Google’s new look for the Play Store is going live now

Advertisement

Yesterday we first got word of an upcoming design refresh about to hit Google’s Play Store from Googler Kirill Grouchnikov, teasing a new look that split apps and games from the store’s media offerings. Grouchnikov dropped some screen shots to whet our appetite for the new design, so many so that we had to follow that initial news up with a closer look at all the previews he’d been dropping. It all looked pretty nifty, but when could we go from hearing about this new interface to actually experiencing it for ourselves? Well, it’s not available for everyone just yet, but today we get the first reports that the promised changes are already rolling out.

We haven’t spotted the new Play Store look on any of our own devices within reach, but it’s happening all the same, and if you haven’t seen the changes take effect on your phone or tablet just yet, give it time.

Right now it’s not clear if the changes are fully on Google’s side of things, or if you’ll also need the latest Play Store app on your phone or tablet. At least, it can’t hurt to update, with a new release out this week, but having the current Play Store build doesn’t appear to be the sole factor in triggering the appearance of Google’s redesign.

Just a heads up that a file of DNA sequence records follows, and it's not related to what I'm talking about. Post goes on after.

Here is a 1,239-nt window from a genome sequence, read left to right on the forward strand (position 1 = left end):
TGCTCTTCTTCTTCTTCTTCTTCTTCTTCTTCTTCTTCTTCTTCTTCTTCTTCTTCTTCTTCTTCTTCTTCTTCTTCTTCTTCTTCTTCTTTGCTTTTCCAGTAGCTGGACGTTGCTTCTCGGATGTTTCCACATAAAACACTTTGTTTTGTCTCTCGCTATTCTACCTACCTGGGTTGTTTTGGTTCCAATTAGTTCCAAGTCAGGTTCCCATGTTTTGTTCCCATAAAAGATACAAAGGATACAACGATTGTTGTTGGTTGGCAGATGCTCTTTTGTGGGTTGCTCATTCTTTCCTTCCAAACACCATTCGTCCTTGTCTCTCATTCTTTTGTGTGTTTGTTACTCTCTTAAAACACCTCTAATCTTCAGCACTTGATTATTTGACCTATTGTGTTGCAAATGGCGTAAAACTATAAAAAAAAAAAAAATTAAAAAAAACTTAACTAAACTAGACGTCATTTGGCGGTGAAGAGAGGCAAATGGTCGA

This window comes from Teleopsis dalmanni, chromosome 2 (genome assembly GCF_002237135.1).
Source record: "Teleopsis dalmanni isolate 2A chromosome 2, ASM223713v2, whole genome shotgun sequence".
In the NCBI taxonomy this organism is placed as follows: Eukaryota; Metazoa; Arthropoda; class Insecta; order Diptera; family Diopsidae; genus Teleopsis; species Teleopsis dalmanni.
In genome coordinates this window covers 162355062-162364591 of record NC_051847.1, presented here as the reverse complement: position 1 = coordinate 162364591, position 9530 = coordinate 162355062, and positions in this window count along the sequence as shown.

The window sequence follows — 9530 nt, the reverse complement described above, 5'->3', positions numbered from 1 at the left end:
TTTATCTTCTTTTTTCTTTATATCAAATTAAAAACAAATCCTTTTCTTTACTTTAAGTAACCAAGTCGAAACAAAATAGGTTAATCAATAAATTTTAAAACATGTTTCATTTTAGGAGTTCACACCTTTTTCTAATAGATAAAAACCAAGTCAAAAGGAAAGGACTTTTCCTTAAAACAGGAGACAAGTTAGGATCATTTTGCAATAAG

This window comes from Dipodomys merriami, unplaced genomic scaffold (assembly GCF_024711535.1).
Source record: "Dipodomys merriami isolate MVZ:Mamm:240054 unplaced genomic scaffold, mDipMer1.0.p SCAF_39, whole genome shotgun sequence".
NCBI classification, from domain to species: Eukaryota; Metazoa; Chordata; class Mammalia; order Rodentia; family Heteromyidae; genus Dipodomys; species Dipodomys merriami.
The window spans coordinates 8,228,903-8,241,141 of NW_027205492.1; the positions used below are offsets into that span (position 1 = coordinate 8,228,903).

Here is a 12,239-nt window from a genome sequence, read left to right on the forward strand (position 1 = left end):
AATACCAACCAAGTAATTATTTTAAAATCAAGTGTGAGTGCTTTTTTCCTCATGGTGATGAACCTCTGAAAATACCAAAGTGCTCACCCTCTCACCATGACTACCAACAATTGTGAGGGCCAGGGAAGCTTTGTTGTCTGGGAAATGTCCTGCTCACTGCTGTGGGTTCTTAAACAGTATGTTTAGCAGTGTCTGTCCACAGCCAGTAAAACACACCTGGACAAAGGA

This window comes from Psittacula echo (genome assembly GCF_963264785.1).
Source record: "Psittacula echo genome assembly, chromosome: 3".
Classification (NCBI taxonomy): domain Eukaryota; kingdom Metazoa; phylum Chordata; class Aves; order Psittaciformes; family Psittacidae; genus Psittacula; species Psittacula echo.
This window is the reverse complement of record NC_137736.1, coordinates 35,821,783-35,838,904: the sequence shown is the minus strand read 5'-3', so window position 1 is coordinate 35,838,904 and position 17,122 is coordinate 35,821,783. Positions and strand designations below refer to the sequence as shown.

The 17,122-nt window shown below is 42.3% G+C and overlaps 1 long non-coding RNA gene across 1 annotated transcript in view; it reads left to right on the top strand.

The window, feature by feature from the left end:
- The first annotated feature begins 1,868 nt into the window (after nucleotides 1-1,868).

Beyond the interface changes we already knew to expect from all those screenshot teasers, the Play Store’s side navigation menu also picks up some small updates, highlighting this same split between apps and entertainment.

Have you gotten the new Play Store on your device yet? If you have, share your thoughts on the changes in the comments.

Source: Droid Life

Share This Post
Advertisement
What's your reaction?
Love It
0%
Like It
0%
Want It
0%
Had It
0%
Hated It
0%
About The Author
Stephen Schenck

Stephen has been writing about electronics since 2008, which only serves to frustrate him that he waited so long to combine his love of gadgets and his degree in writing. In his spare time, he collects console and arcade game hardware, is a motorcycle enthusiast, and enjoys trapping blue crabs. Stephen’s first mobile device was a 624 MHz Dell Axim X30, which he’s convinced is still a viable platform. Stephen longs for a market where phones are sold independently of service, and bandwidth is cheap and plentiful; he’s not holding his breath. In the meantime, he devours smartphone news and tries to sort out the juicy bits

Read more about Stephen Schenck!